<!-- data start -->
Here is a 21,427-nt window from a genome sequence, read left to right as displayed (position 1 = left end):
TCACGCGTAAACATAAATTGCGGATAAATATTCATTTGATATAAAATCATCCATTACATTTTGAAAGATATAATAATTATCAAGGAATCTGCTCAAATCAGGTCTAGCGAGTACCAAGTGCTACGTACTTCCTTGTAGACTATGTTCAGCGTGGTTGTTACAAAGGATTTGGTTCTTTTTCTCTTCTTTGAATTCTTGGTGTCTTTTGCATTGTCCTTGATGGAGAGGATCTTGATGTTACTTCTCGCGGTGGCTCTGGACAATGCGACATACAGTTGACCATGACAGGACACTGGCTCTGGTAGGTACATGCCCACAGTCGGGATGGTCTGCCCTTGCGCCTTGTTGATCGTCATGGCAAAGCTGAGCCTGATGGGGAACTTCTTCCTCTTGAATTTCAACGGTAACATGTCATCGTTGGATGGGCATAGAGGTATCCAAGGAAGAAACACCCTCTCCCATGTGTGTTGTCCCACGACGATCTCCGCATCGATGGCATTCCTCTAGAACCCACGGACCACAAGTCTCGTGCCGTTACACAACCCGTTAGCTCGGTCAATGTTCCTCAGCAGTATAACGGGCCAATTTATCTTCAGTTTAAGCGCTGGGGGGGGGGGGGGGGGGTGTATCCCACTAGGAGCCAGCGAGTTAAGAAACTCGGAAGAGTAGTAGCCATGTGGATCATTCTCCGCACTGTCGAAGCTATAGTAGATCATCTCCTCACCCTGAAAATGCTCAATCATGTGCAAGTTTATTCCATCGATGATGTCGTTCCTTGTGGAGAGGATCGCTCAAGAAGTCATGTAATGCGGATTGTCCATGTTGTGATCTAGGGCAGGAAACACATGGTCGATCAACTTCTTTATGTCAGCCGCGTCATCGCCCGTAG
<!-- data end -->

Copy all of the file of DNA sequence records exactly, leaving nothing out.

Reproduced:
Here is a 21,427-nt window from a genome sequence, read left to right as displayed (position 1 = left end):
TCACGCGTAAACATAAATTGCGGATAAATATTCATTTGATATAAAATCATCCATTACATTTTGAAAGATATAATAATTATCAAGGAATCTGCTCAAATCAGGTCTAGCGAGTACCAAGTGCTACGTACTTCCTTGTAGACTATGTTCAGCGTGGTTGTTACAAAGGATTTGGTTCTTTTTCTCTTCTTTGAATTCTTGGTGTCTTTTGCATTGTCCTTGATGGAGAGGATCTTGATGTTACTTCTCGCGGTGGCTCTGGACAATGCGACATACAGTTGACCATGACAGGACACTGGCTCTGGTAGGTACATGCCCACAGTCGGGATGGTCTGCCCTTGCGCCTTGTTGATCGTCATGGCAAAGCTGAGCCTGATGGGGAACTTCTTCCTCTTGAATTTCAACGGTAACATGTCATCGTTGGATGGGCATAGAGGTATCCAAGGAAGAAACACCCTCTCCCATGTGTGTTGTCCCACGACGATCTCCGCATCGATGGCATTCCTCTAGAACCCACGGACCACAAGTCTCGTGCCGTTACACAACCCGTTAGCTCGGTCAATGTTCCTCAGCAGTATAACGGGCCAATTTATCTTCAGTTTAAGCGCTGGGGGGGGGGGGGGGGGGTGTATCCCACTAGGAGCCAGCGAGTTAAGAAACTCGGAAGAGTAGTAGCCATGTGGATCATTCTCCGCACTGTCGAAGCTATAGTAGATCATCTCCTCACCCTGAAAATGCTCAATCATGTGCAAGTTTATTCCATCGATGATGTCGTTCCTTGTGGAGAGGATCGCTCAAGAAGTCATGTAATGCGGATTGTCCATGTTGTGATCTAGGGCAGGAAACACATGGTCGATCAACTTCTTTATGTCAGCCGCGTCATCGCCCGTAG